Bike shortage is a tale of changed lives and disrupted supply chains

Sabri Ben-Achour Aug 20, 2020
Heard on: Marketplace Morning Report
A person walks with a bike in New York City. The coronavirus pandemic battered bicycle manufacturing but boosted demand. Spencer Platt/Getty Images

Bike shortage is a tale of changed lives and disrupted supply chains

Sabri Ben-Achour Aug 20, 2020
A person walks with a bike in New York City. The coronavirus pandemic battered bicycle manufacturing but boosted demand. Spencer Platt/Getty Images

The pandemic has rearranged so many parts of this economy it’s hard to keep up. But we can add one more: bikes. There is a national — international, even — bike shortage. It’s been going on for months and will continue to go on for months. 

It says a lot about how many of us are coping with pandemic reality, and says a lot about supply chains too.

If you have been to a bike store recently, you’ve probably seen some disappointed people.

“I’m here at the bike shop looking for a bike, but it doesn’t look like I’m finding one,” said Jonathan Bermudez. He’s at Al’s Cycle Solutions in Hell’s Kitchen, Manhattan. This is the third bike shop he’s been to this day.

“Everywhere I look, they don’t have what I needed,” Bermudez said. “I’m feeling a little frustrated.”

Also frustrated is Alain Guillerme, the owner of Al’s Cycle Solutions. 

“I don’t have any more bikes — period,” he said. “You can see all my racks are empty. [The] problem is I don’t have enough supply to make money right now.”

Bike theft is 18% higher year to date in New York. Theft of bikes worth $1,000 or more is up 53%, which of course in turn fuels more demand. The shortage is international and started in January, when the coronavirus shut down factories in East Asia, the center of the bike industry’s supply chain. Eric Bjorling is director of brand at Trek Bicycles, a U.S. bike manufacturer. 

“When those countries shut down and those factories shut down, there were just no bikes being made industrywide,” he said. “Those are the bikes that are supposed to arrive in April, May, June, July.”

And while a supply shortage was brewing, demand was about to explode. It started when everybody was stuck at home with their kids and decided to get them bikes. 

“March, April, May — the bikes that are all going are kids’ bikes,” Bjorling said.

Then the adults got bored.

“Then you had your entry-level hybrids and mountain bikes,” he continued. “Now those are bikes that are used for family bike rides on trails and paths.”

And you had your commuters who didn’t want to be stuck in buses or subway cars. 

“As public transit was viewed in a different light, so was the bicycle. And we saw an explosion of commuters,” Bjorling said.

So why then couldn’t bike factories just … you know … make more bikes?

“The industry wasn’t running with lots of spare capacity to start with,” said Chris Rogers, the supply chain analyst at S&P Global Market Intelligence.

“What the industry doesn’t want to do is double its capacity to meet the increased demand,” Rogers said, “and then we turn round in the winter or next year when everyone’s got a bike and suddenly you’re left with a factory that’s too big and machinery or staff that aren’t being used anymore.”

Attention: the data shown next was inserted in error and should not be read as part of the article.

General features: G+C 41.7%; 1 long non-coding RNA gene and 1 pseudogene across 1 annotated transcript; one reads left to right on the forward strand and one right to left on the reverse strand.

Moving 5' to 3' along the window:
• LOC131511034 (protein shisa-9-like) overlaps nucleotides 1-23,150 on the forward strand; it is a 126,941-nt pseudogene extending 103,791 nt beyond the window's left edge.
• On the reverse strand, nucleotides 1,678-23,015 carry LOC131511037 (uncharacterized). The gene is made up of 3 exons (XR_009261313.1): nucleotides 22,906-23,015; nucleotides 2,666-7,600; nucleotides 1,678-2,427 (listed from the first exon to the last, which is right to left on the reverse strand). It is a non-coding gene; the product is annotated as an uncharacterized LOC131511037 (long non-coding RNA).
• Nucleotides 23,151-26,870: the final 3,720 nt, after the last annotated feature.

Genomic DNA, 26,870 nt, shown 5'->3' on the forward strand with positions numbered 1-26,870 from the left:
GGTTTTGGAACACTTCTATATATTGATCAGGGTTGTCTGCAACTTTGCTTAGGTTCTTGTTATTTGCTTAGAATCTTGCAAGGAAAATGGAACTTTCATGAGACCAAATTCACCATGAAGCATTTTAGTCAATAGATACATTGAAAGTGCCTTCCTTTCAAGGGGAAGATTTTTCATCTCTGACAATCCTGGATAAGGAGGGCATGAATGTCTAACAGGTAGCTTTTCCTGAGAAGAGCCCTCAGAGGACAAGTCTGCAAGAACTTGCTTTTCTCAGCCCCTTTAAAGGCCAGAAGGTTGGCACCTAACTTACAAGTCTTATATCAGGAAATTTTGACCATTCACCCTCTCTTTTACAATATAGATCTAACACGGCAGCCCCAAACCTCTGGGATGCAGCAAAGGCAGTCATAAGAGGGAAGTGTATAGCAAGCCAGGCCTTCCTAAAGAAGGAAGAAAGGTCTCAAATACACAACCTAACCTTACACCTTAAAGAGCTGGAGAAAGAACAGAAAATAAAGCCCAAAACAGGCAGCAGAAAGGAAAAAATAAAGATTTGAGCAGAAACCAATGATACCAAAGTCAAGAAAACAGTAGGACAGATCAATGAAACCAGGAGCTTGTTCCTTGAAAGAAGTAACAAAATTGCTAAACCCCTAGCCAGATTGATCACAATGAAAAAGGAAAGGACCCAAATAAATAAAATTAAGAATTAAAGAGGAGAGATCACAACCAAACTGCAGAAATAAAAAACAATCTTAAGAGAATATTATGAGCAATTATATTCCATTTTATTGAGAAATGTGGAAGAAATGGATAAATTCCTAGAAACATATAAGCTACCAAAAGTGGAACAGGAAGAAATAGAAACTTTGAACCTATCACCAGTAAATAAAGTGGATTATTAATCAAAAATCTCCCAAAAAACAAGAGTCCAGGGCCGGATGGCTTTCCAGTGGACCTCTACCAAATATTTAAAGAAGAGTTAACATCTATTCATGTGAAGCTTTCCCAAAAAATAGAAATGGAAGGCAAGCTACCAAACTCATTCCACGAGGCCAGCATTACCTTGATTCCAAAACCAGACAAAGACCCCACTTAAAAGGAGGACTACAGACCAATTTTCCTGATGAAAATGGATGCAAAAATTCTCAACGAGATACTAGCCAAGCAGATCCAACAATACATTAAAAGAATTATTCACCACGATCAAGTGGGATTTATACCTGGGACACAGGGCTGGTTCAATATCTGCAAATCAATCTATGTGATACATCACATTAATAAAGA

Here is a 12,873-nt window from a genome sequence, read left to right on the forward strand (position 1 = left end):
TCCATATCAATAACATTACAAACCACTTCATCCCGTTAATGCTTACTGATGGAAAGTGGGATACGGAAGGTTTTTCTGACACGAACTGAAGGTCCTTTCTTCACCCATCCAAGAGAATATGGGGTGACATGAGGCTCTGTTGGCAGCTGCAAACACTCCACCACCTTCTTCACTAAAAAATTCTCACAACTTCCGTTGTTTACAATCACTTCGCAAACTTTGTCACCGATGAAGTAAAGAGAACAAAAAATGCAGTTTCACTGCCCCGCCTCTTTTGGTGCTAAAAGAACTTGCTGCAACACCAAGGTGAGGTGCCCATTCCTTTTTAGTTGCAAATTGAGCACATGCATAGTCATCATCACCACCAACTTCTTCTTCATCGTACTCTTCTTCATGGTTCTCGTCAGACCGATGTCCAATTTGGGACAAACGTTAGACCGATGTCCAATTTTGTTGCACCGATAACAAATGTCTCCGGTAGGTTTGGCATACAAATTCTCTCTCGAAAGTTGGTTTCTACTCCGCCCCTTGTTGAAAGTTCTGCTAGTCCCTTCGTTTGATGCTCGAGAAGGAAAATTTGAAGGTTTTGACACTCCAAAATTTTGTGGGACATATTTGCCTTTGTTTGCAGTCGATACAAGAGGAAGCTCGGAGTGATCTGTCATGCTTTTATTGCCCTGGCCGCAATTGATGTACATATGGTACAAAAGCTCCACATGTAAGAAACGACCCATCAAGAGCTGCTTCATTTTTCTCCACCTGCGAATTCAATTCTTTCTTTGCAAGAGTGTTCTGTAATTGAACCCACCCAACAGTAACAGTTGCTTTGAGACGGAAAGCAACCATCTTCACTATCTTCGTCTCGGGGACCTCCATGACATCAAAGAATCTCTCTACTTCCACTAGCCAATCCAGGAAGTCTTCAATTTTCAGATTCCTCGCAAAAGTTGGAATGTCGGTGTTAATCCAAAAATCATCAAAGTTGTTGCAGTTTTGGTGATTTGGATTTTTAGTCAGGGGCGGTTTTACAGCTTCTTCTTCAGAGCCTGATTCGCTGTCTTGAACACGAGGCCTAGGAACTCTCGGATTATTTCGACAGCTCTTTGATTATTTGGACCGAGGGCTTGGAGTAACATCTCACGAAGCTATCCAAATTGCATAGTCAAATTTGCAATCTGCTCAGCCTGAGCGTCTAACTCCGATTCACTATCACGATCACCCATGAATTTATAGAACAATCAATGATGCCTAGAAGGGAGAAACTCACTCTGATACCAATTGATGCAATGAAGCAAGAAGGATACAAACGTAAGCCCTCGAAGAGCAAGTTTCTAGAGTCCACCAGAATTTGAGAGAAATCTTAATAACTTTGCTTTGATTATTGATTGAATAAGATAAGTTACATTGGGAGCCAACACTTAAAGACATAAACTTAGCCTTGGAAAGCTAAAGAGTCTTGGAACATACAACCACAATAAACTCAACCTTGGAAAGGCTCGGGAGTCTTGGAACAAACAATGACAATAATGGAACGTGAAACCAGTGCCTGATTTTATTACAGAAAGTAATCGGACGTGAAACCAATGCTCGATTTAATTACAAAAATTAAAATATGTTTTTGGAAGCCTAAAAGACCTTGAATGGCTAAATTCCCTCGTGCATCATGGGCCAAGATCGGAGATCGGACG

Rogers said the bike industry’s troubles are emblematic of a lot of industries right now, trying to tame wild fluctuations in supply and demand. But as far as bikes go, he said they’re coming, they’re just coming late. The next flush of entry-level bikes and parts will probably get here around September or October. 

COVID-19 Economy FAQs

What’s going on with extra COVID-19 unemployment benefits?

It’s been weeks since President Donald Trump signed an executive memorandum that was supposed to get the federal government back into the business of topping up unemployment benefits, to $400 a week. Few states, however, are currently paying even part of the benefit that the president promised. And, it looks like, in most states, the maximum additional benefit unemployment recipients will be able to get is $300.

What’s the latest on evictions?

For millions of Americans, things are looking grim. Unemployment is high, and pandemic eviction moratoriums have expired in states across the country. And as many people already know, eviction is something that can haunt a person’s life for years. For instance, getting evicted can make it hard to rent again. And that can lead to spiraling poverty.

Which retailers are requiring that people wear masks when shopping? And how are they enforcing those rules?

Walmart, Target, Lowe’s, CVS, Home Depot, Costco — they all have policies that say shoppers are required to wear a mask. When an employee confronts a customer who refuses, the interaction can spin out of control, so many of these retailers are telling their workers to not enforce these mandates. But, just having them will actually get more people to wear masks.

You can find answers to more questions on unemployment benefits and COVID-19 here.

As a nonprofit news organization, our future depends on listeners like you who believe in the power of public service journalism.

Your investment in Marketplace helps us remain paywall-free and ensures everyone has access to trustworthy, unbiased news and information, regardless of their ability to pay.

Donate today — in any amount — to become a Marketplace Investor. Now more than ever, your commitment makes a difference.